I wrote a short piece about the RIBBS – Republic of Ireland Beached Bird Survey – project to the Irish Wildlife Trust newsletter. It’s great to get the word out and let more people to know about how plastics could be affecting seabirds and what they can do to help with research, so I always appreciate it when there’s space for that🙂

Beached  bird survey

Published by Heidi Acampora

World Ocean’s Day

To celebrate World Ocean’d Day, Clean Coasts Ireland has put together a nice evening in Dublin: The Ocean Talks. If you’re in Dublin on the 8th of June, 2015 come to the Science Gallery for a great set of speakers talking all-ocean things. I’ll be there speaking about marine litter & seabirds and about the Republic of Ireland Beached Bird Survey (RIBBS).

For more info, click here.

Ocean Talks Programme v3 Ocean Talks Programme v2

Published by Heidi Acampora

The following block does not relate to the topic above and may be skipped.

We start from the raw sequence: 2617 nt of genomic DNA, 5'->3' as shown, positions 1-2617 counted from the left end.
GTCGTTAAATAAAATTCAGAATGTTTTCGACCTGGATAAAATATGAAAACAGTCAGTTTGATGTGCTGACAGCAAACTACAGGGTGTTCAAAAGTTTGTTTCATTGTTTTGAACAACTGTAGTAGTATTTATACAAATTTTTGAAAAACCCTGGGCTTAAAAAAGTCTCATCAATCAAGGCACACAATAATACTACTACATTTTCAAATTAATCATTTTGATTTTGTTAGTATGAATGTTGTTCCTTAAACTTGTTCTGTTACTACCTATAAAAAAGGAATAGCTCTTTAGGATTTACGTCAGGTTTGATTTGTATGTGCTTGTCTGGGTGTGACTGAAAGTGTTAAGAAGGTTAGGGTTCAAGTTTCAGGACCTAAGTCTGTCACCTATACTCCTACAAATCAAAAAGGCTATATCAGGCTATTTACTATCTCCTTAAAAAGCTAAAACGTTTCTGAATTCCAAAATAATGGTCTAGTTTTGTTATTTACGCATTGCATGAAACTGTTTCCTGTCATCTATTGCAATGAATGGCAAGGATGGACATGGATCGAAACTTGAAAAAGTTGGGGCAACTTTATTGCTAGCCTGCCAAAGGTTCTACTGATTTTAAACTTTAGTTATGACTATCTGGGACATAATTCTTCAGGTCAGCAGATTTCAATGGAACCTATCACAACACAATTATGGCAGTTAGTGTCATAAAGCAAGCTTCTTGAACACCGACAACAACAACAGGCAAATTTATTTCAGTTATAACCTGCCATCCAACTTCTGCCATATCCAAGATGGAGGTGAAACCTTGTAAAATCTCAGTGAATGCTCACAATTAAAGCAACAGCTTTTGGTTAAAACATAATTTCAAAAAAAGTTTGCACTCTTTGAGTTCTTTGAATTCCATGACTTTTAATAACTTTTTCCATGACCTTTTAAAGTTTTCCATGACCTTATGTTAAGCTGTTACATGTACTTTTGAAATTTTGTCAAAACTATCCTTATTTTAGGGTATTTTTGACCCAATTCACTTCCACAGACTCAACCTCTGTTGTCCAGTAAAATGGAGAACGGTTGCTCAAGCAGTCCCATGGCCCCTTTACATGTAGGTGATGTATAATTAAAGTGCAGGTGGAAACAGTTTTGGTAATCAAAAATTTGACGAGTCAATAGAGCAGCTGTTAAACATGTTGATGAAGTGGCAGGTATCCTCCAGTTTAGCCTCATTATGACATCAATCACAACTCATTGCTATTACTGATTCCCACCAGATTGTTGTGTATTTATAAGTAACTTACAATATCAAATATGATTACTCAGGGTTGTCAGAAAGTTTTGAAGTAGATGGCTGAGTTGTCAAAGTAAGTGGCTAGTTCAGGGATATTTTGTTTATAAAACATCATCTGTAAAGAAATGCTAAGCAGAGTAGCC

Inshore Ireland

On this month’s Inshore Ireland, I had the opportunity to write a short piece about marine litter and seabirds and to let people know about the Republic of Ireland Beached Bird Survey (RIBBS). It’s great to have the chance to spread awareness about marine litter and about how people can help. Ireland’s seabed is about 10 times the size of its land, meaning that the sea is a great part of Irish people’s lives and that connection is important keeping.

'Your View' section of Inshore Ireland - April/May 2015

‘Your View’ section of Inshore Ireland – April/May 2015

Published by Heidi Acampora

Clean Coasts Roadshow